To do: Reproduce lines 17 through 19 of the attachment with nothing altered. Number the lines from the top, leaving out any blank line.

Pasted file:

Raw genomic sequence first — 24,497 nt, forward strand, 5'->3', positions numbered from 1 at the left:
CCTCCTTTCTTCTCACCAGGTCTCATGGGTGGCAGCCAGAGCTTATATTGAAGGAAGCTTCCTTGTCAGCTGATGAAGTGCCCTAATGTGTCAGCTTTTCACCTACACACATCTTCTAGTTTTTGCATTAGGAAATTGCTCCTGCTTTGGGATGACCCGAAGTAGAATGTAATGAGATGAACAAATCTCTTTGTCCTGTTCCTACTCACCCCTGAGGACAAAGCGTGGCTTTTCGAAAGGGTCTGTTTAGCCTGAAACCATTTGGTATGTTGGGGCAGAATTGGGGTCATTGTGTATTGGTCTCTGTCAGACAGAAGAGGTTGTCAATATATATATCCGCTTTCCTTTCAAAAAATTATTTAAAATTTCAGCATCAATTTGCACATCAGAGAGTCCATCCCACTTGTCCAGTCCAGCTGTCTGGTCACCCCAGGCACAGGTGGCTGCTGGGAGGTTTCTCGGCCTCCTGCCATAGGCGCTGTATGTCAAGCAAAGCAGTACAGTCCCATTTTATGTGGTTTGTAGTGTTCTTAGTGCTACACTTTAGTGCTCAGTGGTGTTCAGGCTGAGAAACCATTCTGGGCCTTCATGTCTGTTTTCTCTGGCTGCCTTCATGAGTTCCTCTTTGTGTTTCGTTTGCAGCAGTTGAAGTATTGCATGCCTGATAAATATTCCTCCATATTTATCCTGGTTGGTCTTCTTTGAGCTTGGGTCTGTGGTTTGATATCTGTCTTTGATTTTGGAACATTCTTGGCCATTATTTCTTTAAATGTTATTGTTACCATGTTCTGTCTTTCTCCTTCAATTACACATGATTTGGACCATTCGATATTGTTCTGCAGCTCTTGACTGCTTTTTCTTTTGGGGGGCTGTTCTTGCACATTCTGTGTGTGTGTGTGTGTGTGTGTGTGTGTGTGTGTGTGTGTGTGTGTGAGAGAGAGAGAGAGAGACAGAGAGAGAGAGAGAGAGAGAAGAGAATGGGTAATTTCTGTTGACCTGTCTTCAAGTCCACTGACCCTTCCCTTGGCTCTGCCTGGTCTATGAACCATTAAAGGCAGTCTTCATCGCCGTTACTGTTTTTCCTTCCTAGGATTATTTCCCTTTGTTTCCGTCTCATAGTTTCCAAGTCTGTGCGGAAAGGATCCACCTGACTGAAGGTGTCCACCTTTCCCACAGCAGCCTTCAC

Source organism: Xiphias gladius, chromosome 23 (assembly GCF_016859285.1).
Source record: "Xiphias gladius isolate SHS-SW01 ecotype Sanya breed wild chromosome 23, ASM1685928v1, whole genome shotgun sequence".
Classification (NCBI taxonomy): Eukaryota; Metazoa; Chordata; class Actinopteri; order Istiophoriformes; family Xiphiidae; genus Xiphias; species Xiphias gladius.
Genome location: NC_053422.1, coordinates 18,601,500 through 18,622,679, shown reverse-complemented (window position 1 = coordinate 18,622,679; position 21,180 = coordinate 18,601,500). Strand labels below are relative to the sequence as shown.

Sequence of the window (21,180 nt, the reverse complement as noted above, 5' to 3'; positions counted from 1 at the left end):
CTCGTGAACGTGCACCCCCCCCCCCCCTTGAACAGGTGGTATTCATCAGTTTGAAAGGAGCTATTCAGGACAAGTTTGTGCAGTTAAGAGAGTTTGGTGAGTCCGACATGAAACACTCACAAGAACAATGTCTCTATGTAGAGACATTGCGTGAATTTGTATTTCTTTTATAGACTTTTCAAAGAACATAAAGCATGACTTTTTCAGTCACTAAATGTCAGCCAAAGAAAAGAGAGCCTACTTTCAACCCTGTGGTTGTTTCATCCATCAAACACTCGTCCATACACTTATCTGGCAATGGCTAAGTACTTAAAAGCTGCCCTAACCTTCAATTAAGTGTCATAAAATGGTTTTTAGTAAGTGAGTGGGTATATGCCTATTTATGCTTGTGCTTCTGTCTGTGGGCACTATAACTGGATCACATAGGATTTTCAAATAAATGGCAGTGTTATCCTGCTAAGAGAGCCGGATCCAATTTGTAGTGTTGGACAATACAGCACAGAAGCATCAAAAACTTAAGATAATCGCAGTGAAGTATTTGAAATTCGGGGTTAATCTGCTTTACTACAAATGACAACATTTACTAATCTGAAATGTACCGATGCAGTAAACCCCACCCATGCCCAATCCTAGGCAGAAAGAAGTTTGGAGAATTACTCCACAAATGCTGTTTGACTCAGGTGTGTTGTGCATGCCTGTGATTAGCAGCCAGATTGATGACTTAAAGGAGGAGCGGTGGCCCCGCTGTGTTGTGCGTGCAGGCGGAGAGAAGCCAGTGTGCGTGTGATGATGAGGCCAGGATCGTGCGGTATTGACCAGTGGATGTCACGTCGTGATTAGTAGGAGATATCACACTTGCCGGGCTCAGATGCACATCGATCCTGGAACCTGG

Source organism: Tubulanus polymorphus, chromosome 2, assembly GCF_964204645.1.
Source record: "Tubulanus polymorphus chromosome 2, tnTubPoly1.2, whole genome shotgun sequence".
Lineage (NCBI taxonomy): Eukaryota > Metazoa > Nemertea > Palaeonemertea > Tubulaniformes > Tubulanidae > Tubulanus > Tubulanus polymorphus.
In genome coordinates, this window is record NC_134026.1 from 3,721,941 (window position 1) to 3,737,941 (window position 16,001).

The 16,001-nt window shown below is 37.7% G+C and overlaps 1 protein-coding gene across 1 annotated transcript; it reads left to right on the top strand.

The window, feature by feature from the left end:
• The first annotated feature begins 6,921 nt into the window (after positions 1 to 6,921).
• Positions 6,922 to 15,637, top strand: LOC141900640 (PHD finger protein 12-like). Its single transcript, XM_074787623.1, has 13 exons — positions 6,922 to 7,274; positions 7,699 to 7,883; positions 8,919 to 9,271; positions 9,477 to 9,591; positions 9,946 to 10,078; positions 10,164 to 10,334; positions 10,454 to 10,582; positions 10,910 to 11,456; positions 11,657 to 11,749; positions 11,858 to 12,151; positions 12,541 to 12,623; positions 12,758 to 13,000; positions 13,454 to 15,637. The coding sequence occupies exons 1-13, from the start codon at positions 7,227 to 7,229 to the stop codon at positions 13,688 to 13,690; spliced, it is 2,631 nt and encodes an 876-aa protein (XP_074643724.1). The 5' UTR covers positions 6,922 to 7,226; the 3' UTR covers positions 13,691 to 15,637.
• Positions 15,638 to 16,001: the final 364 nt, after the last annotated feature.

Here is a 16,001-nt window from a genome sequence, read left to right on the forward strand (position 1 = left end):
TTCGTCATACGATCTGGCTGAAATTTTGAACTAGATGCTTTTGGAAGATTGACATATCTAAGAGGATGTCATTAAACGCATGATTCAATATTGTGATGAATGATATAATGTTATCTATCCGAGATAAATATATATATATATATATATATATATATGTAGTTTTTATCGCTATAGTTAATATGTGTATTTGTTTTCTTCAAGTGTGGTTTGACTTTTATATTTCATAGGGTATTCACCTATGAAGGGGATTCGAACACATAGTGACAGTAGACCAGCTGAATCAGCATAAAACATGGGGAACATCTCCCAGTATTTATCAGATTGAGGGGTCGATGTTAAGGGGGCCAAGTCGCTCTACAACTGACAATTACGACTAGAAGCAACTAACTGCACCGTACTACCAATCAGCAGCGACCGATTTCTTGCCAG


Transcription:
• Positions 15,638 to 16,001: the final 364 nt, after the last annotated feature.

Here is a 16,001-nt window from a genome sequence, read left to right on the forward strand (position 1 = left end):
TTCGTCATACGATCTGGCTGAAATTTTGAACTAGATGCTTTTGGAAGATTGACATATCTAAGAGGATGTCATTAAACGCATGATTCAATATTGTGATGAATGATATAATGTTATCTATCCGAGATAAATATATATATATATATATATATATATATGTAGTTTTTATCGCTATAGTTAATATGTGTATTTGTTTTCTTCAAGTGTGGTTTGACTTTTATATTTCATAGGGTATTCACCTATGAAGGGGATTCGAACACATAGTGACAGTAGACCAGCTGAATCAGCATAAAACATGGGGAACATCTCCCAGTATTTATCAGATTGAGGGGTCGATGTTAAGGGGGCCAAGTCGCTCTACAACTGACAATTACGACTAGAAGCAACTAACTGCACCGTACTACCAATCAGCAGCGACCGATTTCTTGCCAG